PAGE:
This text, first published in 1983, examines the questions of whether alcoholism is a symptom or a disease, whether it is progressive, whether alcoholics differ from others before the onset of their alcoholism, and whether alcoholics can safely drink. Based on an evaluation of more than 600 individuals followed for over 40 years, Vaillant's original study offered new and authoritative answers to all of these questions. In this updated version Vaillant returns to the same subjects with the perspective gained from 15 years of further follow-up. Alcoholics who had been studied to age 50 in the earlier book have now reached age 65 and beyond, and Vaillant reassesses current knowledge of alcoholism in light of both their experiences and the many new studies of the disease by other researchers. The result is a sharper focus on the nature and course of this disorder as well as a sounder foundation for the assessment of various treatments. This book was awarded the biennial Jellinek Memorial Fund prize for the best research on alcohol abuse in the world.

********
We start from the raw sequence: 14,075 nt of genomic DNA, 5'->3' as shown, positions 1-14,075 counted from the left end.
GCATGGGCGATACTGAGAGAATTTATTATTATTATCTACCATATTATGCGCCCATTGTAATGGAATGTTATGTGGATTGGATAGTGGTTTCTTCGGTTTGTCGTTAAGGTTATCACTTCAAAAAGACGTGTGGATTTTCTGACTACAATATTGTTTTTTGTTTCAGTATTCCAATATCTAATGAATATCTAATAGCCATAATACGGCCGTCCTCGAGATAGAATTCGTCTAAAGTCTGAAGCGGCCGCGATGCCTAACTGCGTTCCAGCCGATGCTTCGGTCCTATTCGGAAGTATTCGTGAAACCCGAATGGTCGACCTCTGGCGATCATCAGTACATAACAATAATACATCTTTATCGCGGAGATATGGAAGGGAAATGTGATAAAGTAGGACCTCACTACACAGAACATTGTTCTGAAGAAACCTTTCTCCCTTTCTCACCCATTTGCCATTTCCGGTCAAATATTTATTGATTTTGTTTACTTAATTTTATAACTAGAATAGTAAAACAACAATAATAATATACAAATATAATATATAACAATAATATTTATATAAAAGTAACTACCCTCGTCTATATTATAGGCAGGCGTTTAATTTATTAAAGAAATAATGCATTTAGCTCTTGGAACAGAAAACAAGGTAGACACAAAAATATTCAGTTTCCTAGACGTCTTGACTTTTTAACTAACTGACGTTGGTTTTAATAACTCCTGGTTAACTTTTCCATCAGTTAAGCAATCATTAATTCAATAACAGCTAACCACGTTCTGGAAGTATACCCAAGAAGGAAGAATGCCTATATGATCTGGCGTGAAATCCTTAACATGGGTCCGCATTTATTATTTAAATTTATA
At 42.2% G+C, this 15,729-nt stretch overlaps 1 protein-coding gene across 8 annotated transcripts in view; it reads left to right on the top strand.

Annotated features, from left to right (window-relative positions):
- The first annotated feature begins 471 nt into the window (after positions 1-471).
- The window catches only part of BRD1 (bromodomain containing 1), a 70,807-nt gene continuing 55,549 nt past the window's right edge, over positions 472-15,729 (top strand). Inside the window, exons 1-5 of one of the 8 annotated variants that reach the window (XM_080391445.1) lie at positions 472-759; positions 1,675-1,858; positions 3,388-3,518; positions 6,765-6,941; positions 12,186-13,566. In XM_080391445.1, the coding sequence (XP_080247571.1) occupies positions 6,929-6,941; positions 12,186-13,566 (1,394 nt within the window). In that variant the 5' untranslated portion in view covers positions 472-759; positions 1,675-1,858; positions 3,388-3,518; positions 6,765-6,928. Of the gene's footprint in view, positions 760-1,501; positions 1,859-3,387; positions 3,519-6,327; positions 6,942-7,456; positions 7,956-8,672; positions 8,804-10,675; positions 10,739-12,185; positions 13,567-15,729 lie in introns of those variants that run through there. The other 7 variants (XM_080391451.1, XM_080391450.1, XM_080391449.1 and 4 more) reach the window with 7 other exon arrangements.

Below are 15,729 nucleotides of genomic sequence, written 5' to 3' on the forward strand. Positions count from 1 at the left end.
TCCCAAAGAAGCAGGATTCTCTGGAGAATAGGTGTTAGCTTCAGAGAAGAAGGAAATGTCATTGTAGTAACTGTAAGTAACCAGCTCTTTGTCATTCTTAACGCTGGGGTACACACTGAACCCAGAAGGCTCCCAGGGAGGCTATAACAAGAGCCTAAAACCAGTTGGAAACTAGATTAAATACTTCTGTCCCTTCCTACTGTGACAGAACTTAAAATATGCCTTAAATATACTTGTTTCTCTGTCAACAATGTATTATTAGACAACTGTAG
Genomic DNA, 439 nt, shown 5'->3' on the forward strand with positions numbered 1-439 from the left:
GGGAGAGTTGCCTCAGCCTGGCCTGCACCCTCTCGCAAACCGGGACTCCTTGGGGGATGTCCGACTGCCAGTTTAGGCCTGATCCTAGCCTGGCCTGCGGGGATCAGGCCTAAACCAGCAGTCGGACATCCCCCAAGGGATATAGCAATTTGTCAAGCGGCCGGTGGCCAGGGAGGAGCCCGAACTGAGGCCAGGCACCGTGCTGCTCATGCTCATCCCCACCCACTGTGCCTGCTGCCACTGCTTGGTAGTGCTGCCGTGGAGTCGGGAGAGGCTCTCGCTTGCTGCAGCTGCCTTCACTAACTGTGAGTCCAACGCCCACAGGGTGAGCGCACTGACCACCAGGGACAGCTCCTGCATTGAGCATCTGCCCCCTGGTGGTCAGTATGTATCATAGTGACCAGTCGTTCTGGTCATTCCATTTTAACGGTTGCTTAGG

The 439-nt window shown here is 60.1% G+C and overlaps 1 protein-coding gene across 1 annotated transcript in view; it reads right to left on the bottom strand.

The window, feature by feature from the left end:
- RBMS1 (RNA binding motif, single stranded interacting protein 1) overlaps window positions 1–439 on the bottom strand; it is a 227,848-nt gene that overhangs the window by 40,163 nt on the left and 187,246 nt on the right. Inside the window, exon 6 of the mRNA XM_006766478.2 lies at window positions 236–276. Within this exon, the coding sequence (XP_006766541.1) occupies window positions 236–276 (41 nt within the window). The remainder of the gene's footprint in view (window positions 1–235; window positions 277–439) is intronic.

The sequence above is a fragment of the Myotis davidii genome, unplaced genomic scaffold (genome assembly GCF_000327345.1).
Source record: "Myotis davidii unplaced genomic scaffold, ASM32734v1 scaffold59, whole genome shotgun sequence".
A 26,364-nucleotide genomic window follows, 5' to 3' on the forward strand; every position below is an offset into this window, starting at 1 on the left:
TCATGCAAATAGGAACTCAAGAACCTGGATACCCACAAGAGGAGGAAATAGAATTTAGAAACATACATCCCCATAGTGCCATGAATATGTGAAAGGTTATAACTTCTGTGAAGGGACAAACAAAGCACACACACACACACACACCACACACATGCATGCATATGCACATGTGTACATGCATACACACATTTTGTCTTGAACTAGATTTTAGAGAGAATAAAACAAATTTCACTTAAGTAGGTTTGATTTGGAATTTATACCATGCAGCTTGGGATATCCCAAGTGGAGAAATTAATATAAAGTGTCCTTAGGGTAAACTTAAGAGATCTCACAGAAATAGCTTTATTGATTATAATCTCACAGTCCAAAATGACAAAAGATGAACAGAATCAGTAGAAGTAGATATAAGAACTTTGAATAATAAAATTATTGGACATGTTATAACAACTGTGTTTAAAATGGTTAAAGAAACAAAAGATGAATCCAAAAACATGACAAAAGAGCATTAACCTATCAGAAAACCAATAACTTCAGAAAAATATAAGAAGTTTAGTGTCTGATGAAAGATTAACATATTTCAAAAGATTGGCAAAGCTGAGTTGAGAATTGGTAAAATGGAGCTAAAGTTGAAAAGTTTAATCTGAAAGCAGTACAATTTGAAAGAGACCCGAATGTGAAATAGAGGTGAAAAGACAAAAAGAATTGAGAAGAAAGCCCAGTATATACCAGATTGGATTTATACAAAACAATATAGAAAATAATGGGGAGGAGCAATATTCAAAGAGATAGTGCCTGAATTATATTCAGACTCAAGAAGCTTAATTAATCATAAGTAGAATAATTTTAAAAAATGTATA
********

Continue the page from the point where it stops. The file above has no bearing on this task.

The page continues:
George E. Vaillant is Professor of Psychiatry at Harvard Medical School.
* The Problem * Part I: What Is Alcoholism? *1. Is Alcoholism a Unitary Disorder? *2. The Etiology of Alcoholism *3. The Natural History of Alcoholism * Part II: Patterns of Recovery *4. Paths into Abstinence *5. Return to Asymptomatic Drinking * Part III: Methodology *6. The Simple *7. The Measures * Part IV: Lessons for Treatment *8. The Doctor's Dilemma *9. Suggestions for Would-Be Helpers * A Summing Up * Appendix: Measurement Scales * Index